Velocity 2X begins moments after the first entry in the series concludes. Protagonist Lieutenant Kai Tana makes her triumphant return, albeit not in tip-top shape initially. After being expended to enter the Villo black hole in order to save humanity in the previous title, Kai and her Quarp Jet return once again. Kai is recovered by an alien race, the Vokh, who attempts to bring her back from the brink of death using tech implants, as well as in attempt to study her ship. With the help of an alliance with a new friend, Hjun Ralan III of the Jintinda, Kai is able to escape Vokh imprisonment. She saves her newfound friend, and sets off in attempt to find a way back home.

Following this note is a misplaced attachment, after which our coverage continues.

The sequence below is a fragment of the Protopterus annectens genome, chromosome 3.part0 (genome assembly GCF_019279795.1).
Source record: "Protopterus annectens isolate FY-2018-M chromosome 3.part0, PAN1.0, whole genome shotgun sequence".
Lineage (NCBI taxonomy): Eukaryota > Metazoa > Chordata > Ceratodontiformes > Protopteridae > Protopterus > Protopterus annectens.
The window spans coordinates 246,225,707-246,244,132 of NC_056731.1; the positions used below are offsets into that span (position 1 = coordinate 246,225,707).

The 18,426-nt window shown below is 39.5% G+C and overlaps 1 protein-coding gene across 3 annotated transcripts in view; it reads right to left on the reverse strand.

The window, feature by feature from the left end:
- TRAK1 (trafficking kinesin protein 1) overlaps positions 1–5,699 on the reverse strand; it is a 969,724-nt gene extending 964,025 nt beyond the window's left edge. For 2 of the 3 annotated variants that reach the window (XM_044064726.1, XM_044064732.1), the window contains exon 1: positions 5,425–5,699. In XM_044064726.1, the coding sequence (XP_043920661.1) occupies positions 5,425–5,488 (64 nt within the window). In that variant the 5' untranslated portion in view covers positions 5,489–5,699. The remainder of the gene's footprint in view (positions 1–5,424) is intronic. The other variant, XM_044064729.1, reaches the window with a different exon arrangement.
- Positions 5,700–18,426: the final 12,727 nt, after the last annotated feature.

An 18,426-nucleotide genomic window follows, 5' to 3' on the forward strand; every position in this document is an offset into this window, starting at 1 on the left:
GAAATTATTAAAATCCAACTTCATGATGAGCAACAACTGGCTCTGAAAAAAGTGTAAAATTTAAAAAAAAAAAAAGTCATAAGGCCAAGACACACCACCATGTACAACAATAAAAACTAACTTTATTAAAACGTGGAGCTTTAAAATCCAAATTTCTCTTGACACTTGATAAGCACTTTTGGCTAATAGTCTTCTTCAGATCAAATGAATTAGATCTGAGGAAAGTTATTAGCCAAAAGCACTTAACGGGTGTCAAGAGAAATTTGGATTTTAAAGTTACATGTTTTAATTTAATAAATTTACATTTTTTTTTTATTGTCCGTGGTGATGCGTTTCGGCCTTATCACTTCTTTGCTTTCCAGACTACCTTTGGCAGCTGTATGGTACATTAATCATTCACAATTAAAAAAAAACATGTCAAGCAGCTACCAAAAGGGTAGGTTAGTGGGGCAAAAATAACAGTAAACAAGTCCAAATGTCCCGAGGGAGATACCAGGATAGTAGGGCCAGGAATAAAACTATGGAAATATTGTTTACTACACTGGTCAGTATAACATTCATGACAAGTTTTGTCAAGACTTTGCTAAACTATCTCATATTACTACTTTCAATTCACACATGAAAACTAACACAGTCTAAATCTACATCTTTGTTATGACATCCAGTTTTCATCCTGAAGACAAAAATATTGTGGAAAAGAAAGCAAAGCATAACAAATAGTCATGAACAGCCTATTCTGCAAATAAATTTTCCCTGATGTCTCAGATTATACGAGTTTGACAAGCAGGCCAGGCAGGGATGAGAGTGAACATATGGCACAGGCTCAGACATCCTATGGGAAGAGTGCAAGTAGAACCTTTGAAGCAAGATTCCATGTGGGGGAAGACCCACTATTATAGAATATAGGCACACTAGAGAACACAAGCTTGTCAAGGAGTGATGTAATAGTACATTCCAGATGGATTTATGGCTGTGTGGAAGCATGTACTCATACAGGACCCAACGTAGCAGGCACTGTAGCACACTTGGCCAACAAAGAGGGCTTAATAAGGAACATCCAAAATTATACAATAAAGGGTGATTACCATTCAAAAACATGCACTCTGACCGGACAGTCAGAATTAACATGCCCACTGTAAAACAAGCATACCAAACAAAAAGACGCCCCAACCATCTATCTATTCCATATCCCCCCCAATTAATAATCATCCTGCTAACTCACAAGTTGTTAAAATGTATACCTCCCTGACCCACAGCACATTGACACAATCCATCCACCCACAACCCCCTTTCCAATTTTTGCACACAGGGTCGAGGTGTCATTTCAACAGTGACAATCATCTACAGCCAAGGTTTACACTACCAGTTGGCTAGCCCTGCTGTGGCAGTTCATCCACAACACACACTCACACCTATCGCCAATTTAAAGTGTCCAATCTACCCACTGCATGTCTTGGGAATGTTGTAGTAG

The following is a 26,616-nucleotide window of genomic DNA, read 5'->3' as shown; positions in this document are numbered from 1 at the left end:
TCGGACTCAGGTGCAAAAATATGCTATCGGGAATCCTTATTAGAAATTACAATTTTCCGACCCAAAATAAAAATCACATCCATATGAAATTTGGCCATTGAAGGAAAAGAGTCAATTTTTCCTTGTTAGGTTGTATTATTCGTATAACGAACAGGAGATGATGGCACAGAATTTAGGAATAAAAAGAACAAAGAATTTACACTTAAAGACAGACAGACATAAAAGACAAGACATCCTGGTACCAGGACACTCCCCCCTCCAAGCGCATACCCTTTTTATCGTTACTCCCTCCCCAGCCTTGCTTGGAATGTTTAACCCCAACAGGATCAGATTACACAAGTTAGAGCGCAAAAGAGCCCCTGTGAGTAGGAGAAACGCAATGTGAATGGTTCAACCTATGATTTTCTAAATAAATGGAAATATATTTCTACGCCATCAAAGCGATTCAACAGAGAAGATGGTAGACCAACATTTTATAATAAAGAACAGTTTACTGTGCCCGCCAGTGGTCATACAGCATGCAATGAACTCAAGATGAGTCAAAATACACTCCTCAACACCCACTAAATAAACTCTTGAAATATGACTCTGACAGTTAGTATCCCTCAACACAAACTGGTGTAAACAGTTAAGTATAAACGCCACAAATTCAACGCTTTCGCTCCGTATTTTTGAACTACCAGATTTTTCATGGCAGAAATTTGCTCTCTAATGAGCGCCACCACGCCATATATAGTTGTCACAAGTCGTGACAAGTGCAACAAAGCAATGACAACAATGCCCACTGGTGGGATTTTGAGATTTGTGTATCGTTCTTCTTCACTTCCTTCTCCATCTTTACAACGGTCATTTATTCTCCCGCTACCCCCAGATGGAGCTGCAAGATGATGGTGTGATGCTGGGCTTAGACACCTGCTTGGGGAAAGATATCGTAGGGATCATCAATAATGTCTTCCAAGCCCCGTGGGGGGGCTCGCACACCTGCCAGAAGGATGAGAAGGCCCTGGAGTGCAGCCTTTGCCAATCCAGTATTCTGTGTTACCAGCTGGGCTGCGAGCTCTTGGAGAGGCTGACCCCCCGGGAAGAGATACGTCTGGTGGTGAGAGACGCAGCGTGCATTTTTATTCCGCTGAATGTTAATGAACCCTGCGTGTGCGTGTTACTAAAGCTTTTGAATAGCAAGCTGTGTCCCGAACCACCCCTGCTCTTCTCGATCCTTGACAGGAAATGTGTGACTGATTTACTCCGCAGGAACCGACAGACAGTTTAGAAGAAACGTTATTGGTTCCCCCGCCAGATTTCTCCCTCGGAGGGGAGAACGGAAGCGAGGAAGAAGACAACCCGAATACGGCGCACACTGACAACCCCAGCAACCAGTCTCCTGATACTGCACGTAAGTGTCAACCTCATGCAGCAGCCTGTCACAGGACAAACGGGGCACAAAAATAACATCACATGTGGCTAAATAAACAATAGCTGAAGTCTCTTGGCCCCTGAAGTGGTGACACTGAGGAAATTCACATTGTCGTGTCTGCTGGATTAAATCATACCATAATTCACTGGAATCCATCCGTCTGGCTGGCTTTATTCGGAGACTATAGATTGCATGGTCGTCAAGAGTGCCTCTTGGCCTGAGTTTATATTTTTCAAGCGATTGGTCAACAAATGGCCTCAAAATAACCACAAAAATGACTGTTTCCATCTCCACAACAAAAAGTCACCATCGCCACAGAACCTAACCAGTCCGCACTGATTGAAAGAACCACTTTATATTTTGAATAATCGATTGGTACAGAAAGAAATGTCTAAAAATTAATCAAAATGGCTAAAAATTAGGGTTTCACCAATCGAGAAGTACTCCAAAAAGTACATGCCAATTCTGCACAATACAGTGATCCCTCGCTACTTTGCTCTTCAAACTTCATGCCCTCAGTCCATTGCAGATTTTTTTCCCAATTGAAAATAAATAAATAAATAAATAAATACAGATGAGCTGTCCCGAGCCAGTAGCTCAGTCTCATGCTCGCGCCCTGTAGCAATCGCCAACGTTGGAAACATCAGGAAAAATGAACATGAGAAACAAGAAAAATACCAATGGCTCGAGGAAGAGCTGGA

While Velocity/Velocity Ultra did include narrative threads throughout, the story presented in Velocity 2X not only surpasses the previous title, but also integrates the narrative and gameplay elements many times over. Velocity 2X presents not only a strong sci-fi based narrative, but also strands of neatly woven political sociology as well. Often, software becomes too a bit too self-aware, too preachy, or simply attempts to pack far too many learned ideas into a genre that just doesn’t fit. Velocity 2X eases in such themes, creating a chronicle that never lets up, all the while presenting a history of strife and conflict for the Jintinda and Vokh. Vokh are described as, “quite simply the most perfect, most refined and deserving of all evolved species. (Note: The above statement is typical of how the Vokh view themselves and may not prove entirely objective.) On the flipside, the Jintinda are described using the following, “Pacifism is a tenant of Jintindan civilization engrained not just at the philosophical but also at the genetic level.” Velocity 2X crafts such a compelling background, which only enhances the overall result. This is apparent in spectacular moments, such as when Kai’s newly appointed partner Ralan states, “My people, the Jintinda, are simply not bred with your capacity for violence. We live and die as slave. I wish it were otherwise.”